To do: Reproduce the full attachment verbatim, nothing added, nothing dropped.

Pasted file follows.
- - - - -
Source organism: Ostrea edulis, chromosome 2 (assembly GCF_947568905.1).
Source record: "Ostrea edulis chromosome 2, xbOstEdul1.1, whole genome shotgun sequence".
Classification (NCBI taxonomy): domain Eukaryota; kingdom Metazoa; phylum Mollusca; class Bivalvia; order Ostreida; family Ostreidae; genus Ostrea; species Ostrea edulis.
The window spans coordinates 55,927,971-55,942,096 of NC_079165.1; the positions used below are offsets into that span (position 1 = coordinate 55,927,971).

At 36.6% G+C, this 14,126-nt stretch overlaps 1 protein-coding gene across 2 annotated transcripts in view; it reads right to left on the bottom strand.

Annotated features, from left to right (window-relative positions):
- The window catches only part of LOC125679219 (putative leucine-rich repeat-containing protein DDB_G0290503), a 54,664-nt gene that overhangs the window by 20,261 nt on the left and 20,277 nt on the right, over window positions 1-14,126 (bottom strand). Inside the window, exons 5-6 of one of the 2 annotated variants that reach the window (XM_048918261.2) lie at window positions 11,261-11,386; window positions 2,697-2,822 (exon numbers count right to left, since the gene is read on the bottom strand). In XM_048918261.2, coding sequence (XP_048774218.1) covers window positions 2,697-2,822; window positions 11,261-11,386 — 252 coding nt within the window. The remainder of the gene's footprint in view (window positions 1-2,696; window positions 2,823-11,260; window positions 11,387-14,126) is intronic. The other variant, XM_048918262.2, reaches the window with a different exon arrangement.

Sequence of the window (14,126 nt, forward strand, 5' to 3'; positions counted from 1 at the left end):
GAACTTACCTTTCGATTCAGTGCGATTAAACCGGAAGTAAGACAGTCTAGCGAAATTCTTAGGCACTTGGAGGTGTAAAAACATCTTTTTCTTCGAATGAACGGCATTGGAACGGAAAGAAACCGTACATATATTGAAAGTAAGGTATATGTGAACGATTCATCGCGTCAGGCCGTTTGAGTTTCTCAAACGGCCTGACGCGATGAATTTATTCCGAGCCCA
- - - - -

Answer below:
Source organism: Ostrea edulis, chromosome 2 (assembly GCF_947568905.1).
Source record: "Ostrea edulis chromosome 2, xbOstEdul1.1, whole genome shotgun sequence".
Classification (NCBI taxonomy): domain Eukaryota; kingdom Metazoa; phylum Mollusca; class Bivalvia; order Ostreida; family Ostreidae; genus Ostrea; species Ostrea edulis.
The window spans coordinates 55,927,971-55,942,096 of NC_079165.1; the positions used below are offsets into that span (position 1 = coordinate 55,927,971).

At 36.6% G+C, this 14,126-nt stretch overlaps 1 protein-coding gene across 2 annotated transcripts in view; it reads right to left on the bottom strand.

Annotated features, from left to right (window-relative positions):
- The window catches only part of LOC125679219 (putative leucine-rich repeat-containing protein DDB_G0290503), a 54,664-nt gene that overhangs the window by 20,261 nt on the left and 20,277 nt on the right, over window positions 1-14,126 (bottom strand). Inside the window, exons 5-6 of one of the 2 annotated variants that reach the window (XM_048918261.2) lie at window positions 11,261-11,386; window positions 2,697-2,822 (exon numbers count right to left, since the gene is read on the bottom strand). In XM_048918261.2, coding sequence (XP_048774218.1) covers window positions 2,697-2,822; window positions 11,261-11,386 — 252 coding nt within the window. The remainder of the gene's footprint in view (window positions 1-2,696; window positions 2,823-11,260; window positions 11,387-14,126) is intronic. The other variant, XM_048918262.2, reaches the window with a different exon arrangement.

Sequence of the window (14,126 nt, forward strand, 5' to 3'; positions counted from 1 at the left end):
GAACTTACCTTTCGATTCAGTGCGATTAAACCGGAAGTAAGACAGTCTAGCGAAATTCTTAGGCACTTGGAGGTGTAAAAACATCTTTTTCTTCGAATGAACGGCATTGGAACGGAAAGAAACCGTACATATATTGAAAGTAAGGTATATGTGAACGATTCATCGCGTCAGGCCGTTTGAGTTTCTCAAACGGCCTGACGCGATGAATTTATTCCGAGCCCA